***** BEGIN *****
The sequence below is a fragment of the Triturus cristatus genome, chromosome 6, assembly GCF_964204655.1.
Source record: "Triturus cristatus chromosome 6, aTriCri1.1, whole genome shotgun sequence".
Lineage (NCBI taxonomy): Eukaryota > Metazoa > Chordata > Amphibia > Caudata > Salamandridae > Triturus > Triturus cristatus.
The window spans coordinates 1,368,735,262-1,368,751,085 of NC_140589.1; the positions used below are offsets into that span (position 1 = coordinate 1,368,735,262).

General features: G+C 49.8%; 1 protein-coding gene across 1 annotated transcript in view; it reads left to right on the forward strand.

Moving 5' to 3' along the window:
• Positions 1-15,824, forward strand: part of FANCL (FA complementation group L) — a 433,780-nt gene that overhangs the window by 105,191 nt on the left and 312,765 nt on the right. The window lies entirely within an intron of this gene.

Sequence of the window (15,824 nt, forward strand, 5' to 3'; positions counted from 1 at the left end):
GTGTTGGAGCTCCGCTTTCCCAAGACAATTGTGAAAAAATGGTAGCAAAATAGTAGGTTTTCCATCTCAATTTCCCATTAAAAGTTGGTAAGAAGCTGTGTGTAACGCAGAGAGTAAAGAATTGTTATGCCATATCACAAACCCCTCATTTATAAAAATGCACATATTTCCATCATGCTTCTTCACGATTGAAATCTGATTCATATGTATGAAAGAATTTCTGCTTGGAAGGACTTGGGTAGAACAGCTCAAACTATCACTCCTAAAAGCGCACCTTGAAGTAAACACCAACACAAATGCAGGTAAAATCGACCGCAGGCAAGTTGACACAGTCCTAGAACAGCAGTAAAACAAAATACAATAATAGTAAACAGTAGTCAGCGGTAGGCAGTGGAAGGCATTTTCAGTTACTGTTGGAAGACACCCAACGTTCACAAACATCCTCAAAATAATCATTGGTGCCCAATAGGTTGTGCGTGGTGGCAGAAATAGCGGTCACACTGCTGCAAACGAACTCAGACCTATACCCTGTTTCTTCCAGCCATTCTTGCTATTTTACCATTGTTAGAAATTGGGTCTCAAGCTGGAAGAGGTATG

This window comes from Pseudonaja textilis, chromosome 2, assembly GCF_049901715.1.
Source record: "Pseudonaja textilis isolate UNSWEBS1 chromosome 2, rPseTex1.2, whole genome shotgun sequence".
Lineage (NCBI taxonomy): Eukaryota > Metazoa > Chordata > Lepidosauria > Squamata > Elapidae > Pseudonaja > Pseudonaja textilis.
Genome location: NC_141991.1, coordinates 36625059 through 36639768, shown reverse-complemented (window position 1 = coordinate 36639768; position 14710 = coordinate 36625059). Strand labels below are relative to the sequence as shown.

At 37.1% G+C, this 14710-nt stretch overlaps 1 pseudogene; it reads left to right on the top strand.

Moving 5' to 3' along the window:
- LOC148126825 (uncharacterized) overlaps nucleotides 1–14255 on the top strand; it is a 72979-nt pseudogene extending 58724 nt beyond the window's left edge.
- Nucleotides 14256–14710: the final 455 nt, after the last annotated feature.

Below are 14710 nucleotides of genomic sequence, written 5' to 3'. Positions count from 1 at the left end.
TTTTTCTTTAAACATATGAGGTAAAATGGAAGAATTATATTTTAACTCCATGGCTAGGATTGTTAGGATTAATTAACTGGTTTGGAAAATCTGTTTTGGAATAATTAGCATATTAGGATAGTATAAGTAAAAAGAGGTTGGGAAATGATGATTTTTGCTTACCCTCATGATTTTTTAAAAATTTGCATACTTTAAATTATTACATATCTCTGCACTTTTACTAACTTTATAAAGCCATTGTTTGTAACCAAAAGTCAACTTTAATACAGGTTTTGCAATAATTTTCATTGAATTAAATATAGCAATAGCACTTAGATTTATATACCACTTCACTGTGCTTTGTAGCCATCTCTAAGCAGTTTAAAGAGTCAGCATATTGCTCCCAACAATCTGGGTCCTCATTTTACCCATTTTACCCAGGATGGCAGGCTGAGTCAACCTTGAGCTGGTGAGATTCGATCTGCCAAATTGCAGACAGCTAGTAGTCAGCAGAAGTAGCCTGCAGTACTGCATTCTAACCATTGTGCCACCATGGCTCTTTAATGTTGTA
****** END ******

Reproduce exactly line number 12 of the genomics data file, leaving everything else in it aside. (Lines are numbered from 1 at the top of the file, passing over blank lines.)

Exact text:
Lineage (NCBI taxonomy): Eukaryota > Metazoa > Chordata > Lepidosauria > Squamata > Elapidae > Pseudonaja > Pseudonaja textilis.